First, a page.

Abnormal migration of mitral cell progenitors results from non-cell autonomous defects of mitral cells themselves
Pax6 is expressed in the neuroepithelium of the dorsal telencephalon (Stoykova and Grüss,1994), including the origin of the mitral cells. Pax6also regulates the development of the lateral part of the cortex(Hirata et al., 2002) and there are severe defects in formation of the olfactory epithelium and subsequent differentiation of neurons in Pax6-mutant mice and rats(Hogan et al., 1986; Hill et al., 1991; Fujiwara et al., 1994; Grindley et al., 1995). These lines of evidence led us to question whether the impaired migration in rSey2/rSey2 mutants results from a defect that is cell-autonomous or non cell-autonomous to the mitral cell progenitors. To test these possibilities, we isolated neuroepithelial cells containing the mitral cell progenitors from the rostral telencephalon of E12.5 rSey2/rSey2 embryos on a GFP-transgenic background (Ito et al., 2001),and transplanted them into either wild-type or heterozygous littermates, and vice versa. After transplantation, whole embryos were cultured for 48 hours followed by 3 days of TOC (Fig. 5A). The transplanted cells were easily distinguished in the hosts by their GFP-fluorescence.
When the rostral-most telencephalic cells of E12.5 homozygous embryos were transplanted into the same region of either wild-type or heterozygous(rSey2) embryos, most of the donor cells localized at the rostral part of the telencephalon and contributed to the host OB(Fig. 5B,C). Some of the donor cells expressed Nrp, indicating that they differentiated into mitral cells(Fig. 5C′). In these transplantation experiments we did not observe mutant donor cells that migrated toward the caudal part of the telencephalon(Fig. 5F). In contrast, when cells isolated from the rostral part of the telencephalon of E12.5 wild-type and heterozygous embryos were transplanted into the corresponding region of the telencephalon of homozygous mutants, many GFP-positive cells migrated caudally (Fig. 5D,E). These donor cells expressed Nrp and contributed the OBLS that formed in the lateral part of the mutant telencephalon (Fig. 5E′). This migration pattern of the donor cells resembled that of homozygous mitral cell progenitors labeled with either DiI or the GFP gene (Figs 2, 4). These results indicate that abnormal migration of the mitral cell progenitors is not caused by cell-autonomous defects of the mitral cells themselves, but by an impaired migratory environment in the mutant telencephalon.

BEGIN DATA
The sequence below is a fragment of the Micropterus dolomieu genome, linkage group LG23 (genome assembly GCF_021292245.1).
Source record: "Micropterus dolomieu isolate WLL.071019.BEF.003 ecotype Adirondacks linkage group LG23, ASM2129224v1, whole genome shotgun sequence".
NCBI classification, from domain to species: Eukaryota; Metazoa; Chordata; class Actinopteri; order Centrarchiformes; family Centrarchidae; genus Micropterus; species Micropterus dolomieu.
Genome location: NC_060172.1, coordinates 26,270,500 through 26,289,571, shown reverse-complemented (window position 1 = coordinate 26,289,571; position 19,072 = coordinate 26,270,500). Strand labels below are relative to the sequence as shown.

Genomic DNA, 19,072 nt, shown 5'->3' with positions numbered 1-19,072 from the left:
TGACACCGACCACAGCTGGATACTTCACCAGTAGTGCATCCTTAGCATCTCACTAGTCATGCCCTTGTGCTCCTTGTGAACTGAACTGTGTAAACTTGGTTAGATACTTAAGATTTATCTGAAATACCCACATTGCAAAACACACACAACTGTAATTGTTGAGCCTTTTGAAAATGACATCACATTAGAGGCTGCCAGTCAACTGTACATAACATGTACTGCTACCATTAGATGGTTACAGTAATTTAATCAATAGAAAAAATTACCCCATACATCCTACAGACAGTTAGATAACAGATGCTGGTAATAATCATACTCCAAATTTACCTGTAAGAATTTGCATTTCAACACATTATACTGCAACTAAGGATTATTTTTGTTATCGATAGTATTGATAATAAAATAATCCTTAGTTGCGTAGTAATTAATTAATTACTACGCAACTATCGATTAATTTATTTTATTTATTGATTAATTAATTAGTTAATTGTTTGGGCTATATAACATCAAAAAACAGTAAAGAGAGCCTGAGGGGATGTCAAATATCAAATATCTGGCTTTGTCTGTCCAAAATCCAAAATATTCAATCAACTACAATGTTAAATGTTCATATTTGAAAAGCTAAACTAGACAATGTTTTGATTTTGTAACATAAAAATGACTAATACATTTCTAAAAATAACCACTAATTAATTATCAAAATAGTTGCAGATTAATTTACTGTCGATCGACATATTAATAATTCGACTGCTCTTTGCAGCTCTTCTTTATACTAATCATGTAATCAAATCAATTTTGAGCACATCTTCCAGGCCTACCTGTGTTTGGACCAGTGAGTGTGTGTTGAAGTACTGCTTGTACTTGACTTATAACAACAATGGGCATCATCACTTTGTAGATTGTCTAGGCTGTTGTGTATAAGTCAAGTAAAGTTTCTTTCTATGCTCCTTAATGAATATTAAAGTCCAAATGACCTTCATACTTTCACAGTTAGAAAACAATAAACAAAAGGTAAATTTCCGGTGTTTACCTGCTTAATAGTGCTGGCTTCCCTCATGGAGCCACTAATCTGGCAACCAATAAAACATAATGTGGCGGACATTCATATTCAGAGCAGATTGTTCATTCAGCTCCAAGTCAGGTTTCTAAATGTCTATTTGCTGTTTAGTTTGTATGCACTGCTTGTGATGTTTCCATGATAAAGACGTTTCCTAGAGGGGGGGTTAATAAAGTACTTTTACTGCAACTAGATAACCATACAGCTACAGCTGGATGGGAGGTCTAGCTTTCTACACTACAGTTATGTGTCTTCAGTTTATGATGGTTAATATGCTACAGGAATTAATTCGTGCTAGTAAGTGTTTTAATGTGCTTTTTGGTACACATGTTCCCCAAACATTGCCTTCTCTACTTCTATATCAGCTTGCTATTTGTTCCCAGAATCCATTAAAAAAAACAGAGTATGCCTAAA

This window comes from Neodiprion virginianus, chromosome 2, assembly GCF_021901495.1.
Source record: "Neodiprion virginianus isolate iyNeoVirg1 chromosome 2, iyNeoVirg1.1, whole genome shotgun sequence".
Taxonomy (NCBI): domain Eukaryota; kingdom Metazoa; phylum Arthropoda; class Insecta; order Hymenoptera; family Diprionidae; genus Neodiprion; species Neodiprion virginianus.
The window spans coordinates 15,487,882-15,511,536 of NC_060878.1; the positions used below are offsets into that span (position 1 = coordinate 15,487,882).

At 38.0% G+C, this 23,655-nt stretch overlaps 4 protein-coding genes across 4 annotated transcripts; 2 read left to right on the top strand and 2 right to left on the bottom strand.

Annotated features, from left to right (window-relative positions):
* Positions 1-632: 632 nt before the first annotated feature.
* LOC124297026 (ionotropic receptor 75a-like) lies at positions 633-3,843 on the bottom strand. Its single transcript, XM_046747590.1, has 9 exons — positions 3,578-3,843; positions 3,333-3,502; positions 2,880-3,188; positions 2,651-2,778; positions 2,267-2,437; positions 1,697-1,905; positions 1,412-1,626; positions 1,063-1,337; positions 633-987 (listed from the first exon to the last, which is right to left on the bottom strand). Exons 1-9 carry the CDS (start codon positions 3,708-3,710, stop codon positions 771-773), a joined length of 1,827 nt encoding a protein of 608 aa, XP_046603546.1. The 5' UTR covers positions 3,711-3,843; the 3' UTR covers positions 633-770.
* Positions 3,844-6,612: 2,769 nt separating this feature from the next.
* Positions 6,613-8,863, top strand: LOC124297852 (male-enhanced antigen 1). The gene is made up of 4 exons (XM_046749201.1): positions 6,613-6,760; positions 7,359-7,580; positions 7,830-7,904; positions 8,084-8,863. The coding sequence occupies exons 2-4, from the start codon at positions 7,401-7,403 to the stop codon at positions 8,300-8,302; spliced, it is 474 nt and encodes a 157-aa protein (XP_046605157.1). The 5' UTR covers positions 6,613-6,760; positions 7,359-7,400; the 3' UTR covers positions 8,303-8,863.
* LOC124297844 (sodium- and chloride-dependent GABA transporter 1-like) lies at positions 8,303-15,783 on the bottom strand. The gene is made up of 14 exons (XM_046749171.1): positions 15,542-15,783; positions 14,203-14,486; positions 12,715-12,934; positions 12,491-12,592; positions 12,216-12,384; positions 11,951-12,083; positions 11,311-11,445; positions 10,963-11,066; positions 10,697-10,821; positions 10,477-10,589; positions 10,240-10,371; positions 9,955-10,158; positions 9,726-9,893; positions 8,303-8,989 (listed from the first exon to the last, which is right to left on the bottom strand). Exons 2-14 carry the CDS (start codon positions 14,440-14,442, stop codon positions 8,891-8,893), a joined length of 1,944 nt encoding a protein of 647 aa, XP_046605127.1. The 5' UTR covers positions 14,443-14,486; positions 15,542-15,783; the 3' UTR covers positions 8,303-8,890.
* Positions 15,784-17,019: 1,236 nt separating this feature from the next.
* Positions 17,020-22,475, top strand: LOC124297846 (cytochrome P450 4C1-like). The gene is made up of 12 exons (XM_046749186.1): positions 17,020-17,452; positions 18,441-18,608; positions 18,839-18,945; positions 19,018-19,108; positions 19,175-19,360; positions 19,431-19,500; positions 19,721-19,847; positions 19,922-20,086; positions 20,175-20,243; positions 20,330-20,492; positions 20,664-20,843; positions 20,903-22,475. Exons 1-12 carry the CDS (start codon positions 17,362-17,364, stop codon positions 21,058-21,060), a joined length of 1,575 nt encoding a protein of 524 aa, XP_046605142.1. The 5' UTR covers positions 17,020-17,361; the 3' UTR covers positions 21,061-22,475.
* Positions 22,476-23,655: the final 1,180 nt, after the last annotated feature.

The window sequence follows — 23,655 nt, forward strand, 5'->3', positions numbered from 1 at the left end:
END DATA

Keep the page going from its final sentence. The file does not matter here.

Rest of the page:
Impaired migration of the mitral cell progenitors is not caused by lack of olfactory nerve innervation
We next examined whether penetration of the olfactory nerve into the brain affects mitral cell movement because development of the olfactory epithelium is also impaired in Pax6 mutants(Hogan et al., 1986; Hill et al., 1991; Fujiwara et al., 1994; Grindley et al., 1995). To address this, we isolated brain tubes, by removing surrounding tissues containing the olfactory epithelium and nerve, and cultured them to access the localization of the mitral cells. Primary innervation of the olfactory nerve commences at E13 in rat embryos (Gong and Shipley, 1995). Thus, we isolated brain tubes from E12.5, and cultured them for 24 hours in rotating bottles (WBC) and, subsequently, as a TOC for 2 days (Fig. 6A). After a total 3 days of culture, specimens were stained for netrin G1.
When wild-type brains (n=7) were cultured without olfactory nerve innervation, netrin G1 expression was observed at the rostral part of the telencephalic explants (Fig. 6B, arrowhead). There were no netrin G1-positive cells at the lateral part of the telencephalon. This strongly supports a recent report that the specification of mitral cells occurs without olfactory nerve innervation(Long et al., 2003). In mutant explants (n=5), a cluster of netrin G1-positive cells was observed at the lateral part of the telencephalon, indicating that abnormal migration of mitral cells was reproduced during these culture conditions(Fig. 6C). Taken together,these results indicate that abnormal migration of mitral cell progenitors in the Pax6 mutant is not caused by a lack of olfactory nerve innervation, but is intrinsic to the telencephalon.
Introduction of exogenous Pax6 into the mutant telencephalon restores the normal migration of mitral cell progenitors
To further confirm that Pax6 function is required to control migration of mitral cell progenitors in the telencephalon, we examined whether the mismigration of the mitral cell progenitors is rescued by transfection of an exogenous Pax6-expression vector into the mutant telencephalon.